After months of evaluating candidates, the Mountain View City Council on Tuesday formally appointed members to its Rental Housing Committee, a largely independent panel that will take on the complex job of administering citywide rent control.
Selecting committee members has been a divisive issue for council members, and the April 18 meeting was no different. The appointments squeezed through by a thin 4-3 margin after the council majority made a last-minute change to their committee picks made at a previous meeting.
Councilman Chris Clark said he was open to changing the five committee members, and one extra alternate, to provide more balance.
"I still have some reservations with the makeup and balance, and I just want to register that," he said. "I appreciate the process we went through, but the mix is not ideal."
Specifically, the rental committee was lacking in renters, he said. Coming into the meeting, the council's choices were Tech Museum coordinator Emily Ramos, a renter; attorney Julian Pardo de Zela and former City Council member Tom Means, both homeowners; LinkedIn manager Matthew Grunewald, an apartment owner; and Vanessa Honey, a property manager for MPM Corporation.
Evan Ortiz, a Google account manager who helped lead the successful campaign for the Measure V rent control law, was the committee's alternate member.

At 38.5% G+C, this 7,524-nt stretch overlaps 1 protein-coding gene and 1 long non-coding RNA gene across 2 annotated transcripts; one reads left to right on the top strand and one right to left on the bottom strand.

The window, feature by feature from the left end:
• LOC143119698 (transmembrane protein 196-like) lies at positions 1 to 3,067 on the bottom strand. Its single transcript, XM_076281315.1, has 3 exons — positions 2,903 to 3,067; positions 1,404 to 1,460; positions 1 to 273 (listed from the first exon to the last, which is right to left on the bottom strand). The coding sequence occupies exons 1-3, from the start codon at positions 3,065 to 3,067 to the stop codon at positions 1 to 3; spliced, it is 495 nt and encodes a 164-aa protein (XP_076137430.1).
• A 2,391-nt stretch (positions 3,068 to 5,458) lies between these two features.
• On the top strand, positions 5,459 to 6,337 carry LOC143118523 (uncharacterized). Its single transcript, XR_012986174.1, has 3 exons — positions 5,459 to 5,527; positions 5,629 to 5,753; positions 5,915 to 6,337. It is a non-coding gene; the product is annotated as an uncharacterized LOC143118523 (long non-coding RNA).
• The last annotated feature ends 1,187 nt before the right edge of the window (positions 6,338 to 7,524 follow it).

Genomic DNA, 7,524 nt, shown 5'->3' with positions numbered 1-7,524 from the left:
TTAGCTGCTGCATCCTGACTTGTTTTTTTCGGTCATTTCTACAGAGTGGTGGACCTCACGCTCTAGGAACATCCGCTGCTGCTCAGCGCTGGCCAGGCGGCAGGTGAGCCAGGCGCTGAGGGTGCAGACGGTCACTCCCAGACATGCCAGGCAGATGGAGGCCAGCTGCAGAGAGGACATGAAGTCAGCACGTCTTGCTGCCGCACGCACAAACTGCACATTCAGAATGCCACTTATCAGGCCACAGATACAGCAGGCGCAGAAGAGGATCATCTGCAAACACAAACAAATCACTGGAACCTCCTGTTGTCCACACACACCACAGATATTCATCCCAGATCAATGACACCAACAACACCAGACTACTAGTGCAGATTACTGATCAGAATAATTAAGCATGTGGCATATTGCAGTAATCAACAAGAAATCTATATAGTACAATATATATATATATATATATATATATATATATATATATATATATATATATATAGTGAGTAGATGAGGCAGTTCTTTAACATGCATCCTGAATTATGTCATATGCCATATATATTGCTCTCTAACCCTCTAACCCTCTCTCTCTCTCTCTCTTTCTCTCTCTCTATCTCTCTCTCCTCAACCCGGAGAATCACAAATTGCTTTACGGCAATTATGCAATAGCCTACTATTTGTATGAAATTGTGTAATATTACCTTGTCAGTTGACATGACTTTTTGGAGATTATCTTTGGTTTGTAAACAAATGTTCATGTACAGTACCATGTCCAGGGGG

At the Tuesday meeting, Clark suggested promoting Ortiz to the full committee and bumping another member. Other council members soon proposed making Pardo de Zela the new alternate.
The late change drew an angry reaction from a trio of council members who opposed Ortiz joining the committee.
"We spent an incredible amount of time going over this ... to change this now on the dais really troubles me," said Councilwoman Margaret Abe-Koga.
But a thin majority on the council threw their support behind the late change. In a series of 4-3 votes, the council appointed Ramos, Means, Grunewald, Honey and Ortiz to four-year terms on the committee, with Pardo de Zela as the alternate. Means and Ortiz were selected to serve the shorter, two-year terms.
The Rental Housing Committee is expected to convene its first meeting in May, when it will appoint committee officers and begin establishing rules for enforcing the Measure V rent control program.